Soraya Darabi: A day in the life of an angel investor and startup advisor

What am I working on: I’ve spent the last six years angel investing and my companies are doing quite well. That portfolio became more enticing for me not only for investing but advising on marketing and growth strategies. As an advisor, I am a subject matter expert that a startup can turn to for help on a variety of topics.

Today I woke up at 6 am. I take a shower, take my dog for a walk around the block, and get to the gym by 7 am. My dog is an Australian Shepherd named Pepé.

My morning ritual includes lighting candles. I like to start the day off with CALM. I am trying to work more mediation into my life. Right now I do 10 minutes. For breakfast I make a hard-boiled egg and avocado.

I start working whenever my first breakfast meeting is, usually at 8:30 am. Today I met with a founder to discuss projects in our domain and introduced him to a potential CFO candidate. I listen to his needs to help him grow.

My biggest challenge is time management. I never seem to accurately figure out travel time between meetings. It’s never as perfect as I’d like. I’m either early or late. I don’t use an assistant because I have not had great luck with them. I tried a virtual assistant as well and it didn’t schedule meetings as I’d like. I stick to Google calendar and a little bit of Sunrise.

I celebrated my friend Adam Grant’s launch of his new book “Originals” – my favorite book of the year. I love that it’s a practical way to gain insights about how original creators come to exist and how to apply more practical applications to your day – and [I love] the way he makes me think. He uses out of the box examples of successful entrepreneurs who didn’t necessarily quit their jobs from day one but hedged their bets in the beginning.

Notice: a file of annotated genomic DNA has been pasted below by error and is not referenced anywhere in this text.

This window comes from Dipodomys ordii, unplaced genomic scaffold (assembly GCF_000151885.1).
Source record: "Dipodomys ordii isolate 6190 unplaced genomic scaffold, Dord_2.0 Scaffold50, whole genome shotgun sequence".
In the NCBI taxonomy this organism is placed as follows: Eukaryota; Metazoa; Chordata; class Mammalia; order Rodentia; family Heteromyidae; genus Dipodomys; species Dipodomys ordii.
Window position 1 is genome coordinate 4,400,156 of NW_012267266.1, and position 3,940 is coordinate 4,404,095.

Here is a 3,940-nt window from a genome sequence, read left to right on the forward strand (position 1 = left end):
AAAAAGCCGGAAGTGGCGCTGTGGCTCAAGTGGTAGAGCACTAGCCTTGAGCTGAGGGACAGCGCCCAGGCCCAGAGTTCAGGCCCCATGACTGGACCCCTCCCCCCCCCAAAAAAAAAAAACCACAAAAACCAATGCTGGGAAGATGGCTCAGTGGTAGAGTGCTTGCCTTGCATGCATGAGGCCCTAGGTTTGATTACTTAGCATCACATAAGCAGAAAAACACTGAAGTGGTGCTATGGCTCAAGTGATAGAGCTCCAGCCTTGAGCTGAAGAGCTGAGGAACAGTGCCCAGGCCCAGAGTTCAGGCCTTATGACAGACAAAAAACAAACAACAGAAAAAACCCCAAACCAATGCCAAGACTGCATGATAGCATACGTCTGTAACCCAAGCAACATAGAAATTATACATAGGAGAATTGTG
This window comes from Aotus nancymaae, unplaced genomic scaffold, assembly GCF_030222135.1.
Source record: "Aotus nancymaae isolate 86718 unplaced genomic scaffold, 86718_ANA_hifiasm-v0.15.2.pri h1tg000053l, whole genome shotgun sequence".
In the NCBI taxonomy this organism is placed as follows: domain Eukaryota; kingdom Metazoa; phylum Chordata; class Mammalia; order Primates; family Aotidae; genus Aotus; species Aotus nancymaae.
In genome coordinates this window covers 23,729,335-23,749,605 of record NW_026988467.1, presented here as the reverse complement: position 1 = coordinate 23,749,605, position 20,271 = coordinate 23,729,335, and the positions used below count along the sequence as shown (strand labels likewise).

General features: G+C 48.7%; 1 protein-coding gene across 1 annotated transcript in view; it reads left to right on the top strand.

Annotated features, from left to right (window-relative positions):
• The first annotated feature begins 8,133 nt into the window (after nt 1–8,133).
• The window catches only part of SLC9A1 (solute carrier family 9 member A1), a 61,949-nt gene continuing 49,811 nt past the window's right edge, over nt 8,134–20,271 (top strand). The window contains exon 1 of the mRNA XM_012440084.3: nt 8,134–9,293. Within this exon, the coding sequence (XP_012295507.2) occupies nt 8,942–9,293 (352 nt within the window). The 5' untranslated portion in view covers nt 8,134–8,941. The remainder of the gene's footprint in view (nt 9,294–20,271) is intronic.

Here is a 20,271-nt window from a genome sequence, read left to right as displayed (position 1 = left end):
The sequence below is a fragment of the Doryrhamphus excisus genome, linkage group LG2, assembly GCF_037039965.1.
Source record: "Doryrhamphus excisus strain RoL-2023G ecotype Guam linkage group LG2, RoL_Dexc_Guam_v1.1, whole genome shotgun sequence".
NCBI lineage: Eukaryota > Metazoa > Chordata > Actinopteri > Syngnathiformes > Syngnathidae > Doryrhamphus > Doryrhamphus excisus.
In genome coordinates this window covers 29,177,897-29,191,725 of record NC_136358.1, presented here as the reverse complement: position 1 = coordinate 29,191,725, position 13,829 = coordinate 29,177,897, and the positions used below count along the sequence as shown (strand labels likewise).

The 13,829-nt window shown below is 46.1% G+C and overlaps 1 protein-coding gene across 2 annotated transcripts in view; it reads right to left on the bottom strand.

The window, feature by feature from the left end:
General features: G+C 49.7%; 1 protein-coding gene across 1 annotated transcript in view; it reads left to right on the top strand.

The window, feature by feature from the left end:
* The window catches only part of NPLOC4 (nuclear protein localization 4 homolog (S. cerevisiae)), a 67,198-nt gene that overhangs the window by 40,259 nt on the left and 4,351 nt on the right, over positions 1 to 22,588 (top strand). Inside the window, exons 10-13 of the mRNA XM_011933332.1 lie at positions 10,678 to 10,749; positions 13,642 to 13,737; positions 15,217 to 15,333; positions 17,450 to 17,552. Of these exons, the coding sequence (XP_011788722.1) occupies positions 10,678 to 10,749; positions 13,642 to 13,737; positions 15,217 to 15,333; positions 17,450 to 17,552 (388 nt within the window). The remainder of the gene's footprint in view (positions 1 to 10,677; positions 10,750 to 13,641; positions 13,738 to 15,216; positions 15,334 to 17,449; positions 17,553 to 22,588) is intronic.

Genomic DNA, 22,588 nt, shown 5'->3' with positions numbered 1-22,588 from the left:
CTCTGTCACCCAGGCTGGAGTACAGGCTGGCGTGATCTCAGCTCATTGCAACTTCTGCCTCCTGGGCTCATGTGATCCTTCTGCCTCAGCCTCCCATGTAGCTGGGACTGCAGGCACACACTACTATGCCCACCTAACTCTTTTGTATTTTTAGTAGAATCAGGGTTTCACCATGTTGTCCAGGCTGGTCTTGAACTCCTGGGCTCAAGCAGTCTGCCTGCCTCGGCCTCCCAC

Did you go all in when you started Zady? When I first started Zady I was consulting and advising startups. I went all in but with knowing enough to back the project and that it wasn’t unstable. We didn’t hire more people than we needed. We had just three people our entire first year.

What I love most about my work is… I love that I can travel and meet extraordinary people and work with founders who are purpose driven and purposeful.

My favorite part of the day is when I get an hour or two to myself to drink some tea (English Breakfast) and power through my inbox. As much as my job requires me to be an extrovert I cherish the moments of quite solitude.

Are you a closet introvert? I think there are tons of closet introverts. It is important to see into both sides of your character. Everyone is binary.

Do you get back to Minnesota much? I was just in Minnesota about a month ago for a good friend’s wedding. I love going to Minnesota in the summer, walking around the lakes, and kayaking on the St. Croix river.

Least favorite part of the day – My high heels breaking on the street. It feels like a classic “Sex and the City” moment. I didn’t think that happens in life but it does.

I love it when I spontaneously get a note from a founder that we’ve accomplished something we’ve been working on together – maybe a new hire, maybe a new investor that we worked hard to land, maybe as simple as finding new office space for a team. To know that the work we are doing is impactful is a great feeling.

I wish I had an office in four cities. I do love the fact that my office is in Dumbo, Brooklyn, but sometimes I find it really rewarding to spend a week in San Francisco, not a rushed two days where I have to cram as much in as I can. A luxury would be having real office space in New York, Boston, San Francisco, and Los Angeles – the four cities I travel to most often.

Recently I invested in a coworking company that will launch later this year and address many of the limitations I have seen in coworking spaces.